The Asian Development Bank (ADB) has approved a $175 million loan package to finance the construction of three bridges in Metro Manila in the Philippines. Work on the bridges, located on the Marikina River, commenced in 2022 and is expected to be completed by 2026. The bridges will link some of the arterial roads to the east of Metro Manila. The first bridge will span from the Marcos Highway to Saint Mary Avenue, the second bridge will connect Homeowners Drive to A. Bonifacio Avenue and the route of the third bridge will extend across Kabayani Street and Matandang Balara. All three bridges will be designed to be climate- and disaster-resilient by allowing them to withstand earthquakes as well as mitigate the risk of flood. Construction of these bridges is a part of the Government of the Philippines’ Build, Build, Build programme.

ADB has released approximately $2.3 billion in loans to the Government of the Philippines to aid in the completion of major projects such as the Malolos-Clark Railway and the EDSA Greenways Project. In another development, Tol Jagat Kerthi Bali has announced plans to commence construction work on a 97 km GilimanukMengwitoll road located in Bali, Indonesia. The road project will be executed in three phases – from Soka to Mengwi, from Pekutatan to Soka and from Gilimanuk to Pekutatan. The toll road project is expected to cost approximately $1.72 billion and will be developed by Tol Jagat Kerthi Bali under a 50-year concession deal for the link.

The Ministry of Public Works and Public Housing (PUPR) of Indonesia has commenced construction work on Phase 1 and Phase 2 of the Makassar New Port (MNP) access toll road in Indonesia. The MNP toll road will cover an area of 2.74 hectares. The works will be conducted in three stages and are expected to be completed by June 2023. The first stage will include work on the 1.2 km section of the road from section I toll road to the MNP toll road while the second stage will cover work on the 2 km stretch between section IV of the Makassar toll road and the MNP toll road. The first and second stages will be conducted simultaneously, while a stretch of the MNP connecting to the local airport will be completed in the final stage. PT WijayaKarya has been appointed as the contractor while PT Indo Koei, Nippon Koei, and PT Cipta Strada have been appointed as the joint operation supervision consultants. The project will be developed under an investment of IDR 705 billion. The MNP road is one of the key projects under the National Strategic Projects. Once completed, its service capacity is expected to increase to 900,000 TEUs by 2023.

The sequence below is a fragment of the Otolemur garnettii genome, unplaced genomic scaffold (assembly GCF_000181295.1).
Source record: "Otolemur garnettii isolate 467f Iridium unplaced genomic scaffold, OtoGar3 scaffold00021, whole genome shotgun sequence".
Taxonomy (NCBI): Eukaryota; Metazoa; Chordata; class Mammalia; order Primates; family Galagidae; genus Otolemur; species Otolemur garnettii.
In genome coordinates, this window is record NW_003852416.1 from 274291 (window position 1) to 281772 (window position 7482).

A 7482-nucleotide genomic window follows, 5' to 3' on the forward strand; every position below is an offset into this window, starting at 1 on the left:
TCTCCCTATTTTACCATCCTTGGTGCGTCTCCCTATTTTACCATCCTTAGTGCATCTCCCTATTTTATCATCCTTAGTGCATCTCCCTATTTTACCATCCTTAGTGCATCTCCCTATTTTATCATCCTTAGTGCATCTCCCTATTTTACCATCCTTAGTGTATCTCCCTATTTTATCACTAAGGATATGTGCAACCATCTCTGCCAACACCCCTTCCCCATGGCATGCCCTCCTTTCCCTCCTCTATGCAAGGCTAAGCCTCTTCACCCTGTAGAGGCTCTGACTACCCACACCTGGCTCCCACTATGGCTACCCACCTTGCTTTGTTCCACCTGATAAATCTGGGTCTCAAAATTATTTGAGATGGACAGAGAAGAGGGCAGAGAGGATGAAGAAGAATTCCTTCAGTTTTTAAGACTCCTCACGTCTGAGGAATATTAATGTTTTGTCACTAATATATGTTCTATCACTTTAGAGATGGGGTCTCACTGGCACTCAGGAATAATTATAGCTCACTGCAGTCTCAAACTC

The Ministry of Transport of Thailand will conduct a feasibility and design study for the construction of a new bridge across the Mekong river linking the country with Laos. The second Thailand-Laos Friendship Bridge linking Nong Khai with Vientiane will be constructed under the third phase of the Thai-Chinese high speed rail (HSR) project. The bridge will accommodate both rail and road transport. The design study, which is expected to cost THB 140 million, will be undertaken by the Department of Highways. These feasibility studies will take 12 months to complete. Additionally, construction of the bridge and auxiliary roads is estimated to cost around THB 4 billion, and the cost will be divided between the Thailand and Laos governments. The entire bridge project is scheduled to be completed before 2028 when the second phase of the HSR project opens for service.

Urban infrastructure sector

Construction on the long-delayed Cebu bus rapid transit (BRT) system in the Philippines is scheduled to commence in January 2023. The DOTr has already selected the winning bidder to oversee the civil works under the project’s package 1. The notice of award is expected to be released soon. Work on package 1 will cover the 2.3 km stretch between Cebu South Bus Terminal and the Cebu Provincial Capitol through Osmena Boulevard. The Cebu BRT system is a 16 km long mass transit system planned for Cebu City. The network will have 33 stations with around 176 buses deployed to serve the route. The expected ridership on the BRT is around 330,000 daily passengers. The BRT was initially meant to open to passenger traffic in 2019 but faced multiple delays due to changing design, routes, and right-ofway. DOTr expects no further delay in completing the project.